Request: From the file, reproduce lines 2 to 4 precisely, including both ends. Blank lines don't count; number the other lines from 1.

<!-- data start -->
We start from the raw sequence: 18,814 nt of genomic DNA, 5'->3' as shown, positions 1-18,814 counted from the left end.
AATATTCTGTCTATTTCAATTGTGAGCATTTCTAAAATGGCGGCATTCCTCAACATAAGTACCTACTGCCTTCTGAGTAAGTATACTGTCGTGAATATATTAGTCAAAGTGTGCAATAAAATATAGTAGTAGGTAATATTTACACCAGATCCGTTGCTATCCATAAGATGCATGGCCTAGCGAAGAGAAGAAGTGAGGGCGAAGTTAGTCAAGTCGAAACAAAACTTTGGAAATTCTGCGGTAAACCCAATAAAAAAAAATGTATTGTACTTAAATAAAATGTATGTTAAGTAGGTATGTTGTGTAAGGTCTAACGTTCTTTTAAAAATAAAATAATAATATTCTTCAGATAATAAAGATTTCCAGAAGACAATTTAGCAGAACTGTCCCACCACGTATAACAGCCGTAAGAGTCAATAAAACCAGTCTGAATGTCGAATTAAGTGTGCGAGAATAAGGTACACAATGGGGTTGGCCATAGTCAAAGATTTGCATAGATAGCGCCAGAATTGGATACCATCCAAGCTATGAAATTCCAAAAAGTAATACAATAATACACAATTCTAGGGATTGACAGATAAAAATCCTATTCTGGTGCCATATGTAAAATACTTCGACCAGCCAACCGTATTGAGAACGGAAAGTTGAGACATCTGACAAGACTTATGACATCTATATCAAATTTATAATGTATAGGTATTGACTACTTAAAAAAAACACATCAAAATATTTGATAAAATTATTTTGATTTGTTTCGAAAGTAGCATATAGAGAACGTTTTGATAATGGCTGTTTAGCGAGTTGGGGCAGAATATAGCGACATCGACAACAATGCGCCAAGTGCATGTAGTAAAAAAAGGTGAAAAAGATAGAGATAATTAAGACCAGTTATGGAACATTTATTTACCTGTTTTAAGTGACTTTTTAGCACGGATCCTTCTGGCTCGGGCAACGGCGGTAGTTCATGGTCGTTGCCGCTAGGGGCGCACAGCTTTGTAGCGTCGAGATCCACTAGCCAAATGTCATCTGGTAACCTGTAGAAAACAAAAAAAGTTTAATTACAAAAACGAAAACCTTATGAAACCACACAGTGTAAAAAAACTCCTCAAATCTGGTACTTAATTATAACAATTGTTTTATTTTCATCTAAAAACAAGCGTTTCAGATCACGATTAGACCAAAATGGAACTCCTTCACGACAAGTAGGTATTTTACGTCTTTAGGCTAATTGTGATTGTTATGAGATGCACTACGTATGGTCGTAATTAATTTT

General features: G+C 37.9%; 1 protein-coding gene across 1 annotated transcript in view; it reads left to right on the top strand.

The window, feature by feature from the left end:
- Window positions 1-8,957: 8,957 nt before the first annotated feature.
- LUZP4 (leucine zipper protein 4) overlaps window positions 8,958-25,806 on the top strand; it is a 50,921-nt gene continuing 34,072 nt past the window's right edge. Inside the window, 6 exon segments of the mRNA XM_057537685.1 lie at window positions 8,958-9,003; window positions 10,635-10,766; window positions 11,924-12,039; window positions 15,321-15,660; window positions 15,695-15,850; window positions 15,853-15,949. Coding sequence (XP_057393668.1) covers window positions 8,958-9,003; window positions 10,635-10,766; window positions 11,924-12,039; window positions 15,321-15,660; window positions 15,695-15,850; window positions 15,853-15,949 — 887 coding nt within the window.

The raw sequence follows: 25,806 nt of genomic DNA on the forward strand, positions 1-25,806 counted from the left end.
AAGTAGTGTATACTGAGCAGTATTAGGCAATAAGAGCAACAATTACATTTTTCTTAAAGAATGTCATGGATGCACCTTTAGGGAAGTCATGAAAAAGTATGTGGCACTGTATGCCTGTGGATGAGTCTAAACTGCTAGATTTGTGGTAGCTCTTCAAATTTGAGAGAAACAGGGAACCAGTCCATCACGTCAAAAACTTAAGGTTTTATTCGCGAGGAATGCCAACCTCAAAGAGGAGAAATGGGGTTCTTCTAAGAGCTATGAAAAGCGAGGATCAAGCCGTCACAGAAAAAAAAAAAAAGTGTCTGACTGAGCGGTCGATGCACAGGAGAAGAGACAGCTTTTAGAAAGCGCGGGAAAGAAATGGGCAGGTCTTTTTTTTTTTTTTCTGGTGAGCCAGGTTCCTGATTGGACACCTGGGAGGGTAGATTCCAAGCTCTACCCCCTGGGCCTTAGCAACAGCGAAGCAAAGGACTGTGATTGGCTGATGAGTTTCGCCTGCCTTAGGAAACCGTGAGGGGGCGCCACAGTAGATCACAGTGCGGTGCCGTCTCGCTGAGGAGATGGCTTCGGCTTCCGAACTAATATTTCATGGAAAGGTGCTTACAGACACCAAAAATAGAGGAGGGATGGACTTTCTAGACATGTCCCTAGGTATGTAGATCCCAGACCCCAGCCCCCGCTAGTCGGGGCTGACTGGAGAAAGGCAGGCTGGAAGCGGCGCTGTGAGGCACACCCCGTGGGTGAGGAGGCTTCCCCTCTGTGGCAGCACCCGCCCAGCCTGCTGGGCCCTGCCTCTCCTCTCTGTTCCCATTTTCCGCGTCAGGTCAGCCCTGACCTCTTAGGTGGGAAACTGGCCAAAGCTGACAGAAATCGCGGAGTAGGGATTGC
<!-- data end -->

AATATTCTGTCTATTTCAATTGTGAGCATTTCTAAAATGGCGGCATTCCTCAACATAAGTACCTACTGCCTTCTGAGTAAGTATACTGTCGTGAATATATTAGTCAAAGTGTGCAATAAAATATAGTAGTAGGTAATATTTACACCAGATCCGTTGCTATCCATAAGATGCATGGCCTAGCGAAGAGAAGAAGTGAGGGCGAAGTTAGTCAAGTCGAAACAAAACTTTGGAAATTCTGCGGTAAACCCAATAAAAAAAAATGTATTGTACTTAAATAAAATGTATGTTAAGTAGGTATGTTGTGTAAGGTCTAACGTTCTTTTAAAAATAAAATAATAATATTCTTCAGATAATAAAGATTTCCAGAAGACAATTTAGCAGAACTGTCCCACCACGTATAACAGCCGTAAGAGTCAATAAAACCAGTCTGAATGTCGAATTAAGTGTGCGAGAATAAGGTACACAATGGGGTTGGCCATAGTCAAAGATTTGCATAGATAGCGCCAGAATTGGATACCATCCAAGCTATGAAATTCCAAAAAGTAATACAATAATACACAATTCTAGGGATTGACAGATAAAAATCCTATTCTGGTGCCATATGTAAAATACTTCGACCAGCCAACCGTATTGAGAACGGAAAGTTGAGACATCTGACAAGACTTATGACATCTATATCAAATTTATAATGTATAGGTATTGACTACTTAAAAAAAACACATCAAAATATTTGATAAAATTATTTTGATTTGTTTCGAAAGTAGCATATAGAGAACGTTTTGATAATGGCTGTTTAGCGAGTTGGGGCAGAATATAGCGACATCGACAACAATGCGCCAAGTGCATGTAGTAAAAAAAGGTGAAAAAGATAGAGATAATTAAGACCAGTTATGGAACATTTATTTACCTGTTTTAAGTGACTTTTTAGCACGGATCCTTCTGGCTCGGGCAACGGCGGTAGTTCATGGTCGTTGCCGCTAGGGGCGCACAGCTTTGTAGCGTCGAGATCCACTAGCCAAATGTCATCTGGTAACCTGTAGAAAACAAAAAAAGTTTAATTACAAAAACGAAAACCTTATGAAACCACACAGTGTAAAAAAACTCCTCAAATCTGGTACTTAATTATAACAATTGTTTTATTTTCATCTAAAAACAAGCGTTTCAGATCACGATTAGACCAAAATGGAACTCCTTCACGACAAGTAGGTATTTTACGTCTTTAGGCTAATTGTGATTGTTATGAGATGCACTACGTATGGTCGTAATTAATTTT

General features: G+C 37.9%; 1 protein-coding gene across 1 annotated transcript in view; it reads left to right on the top strand.

The window, feature by feature from the left end: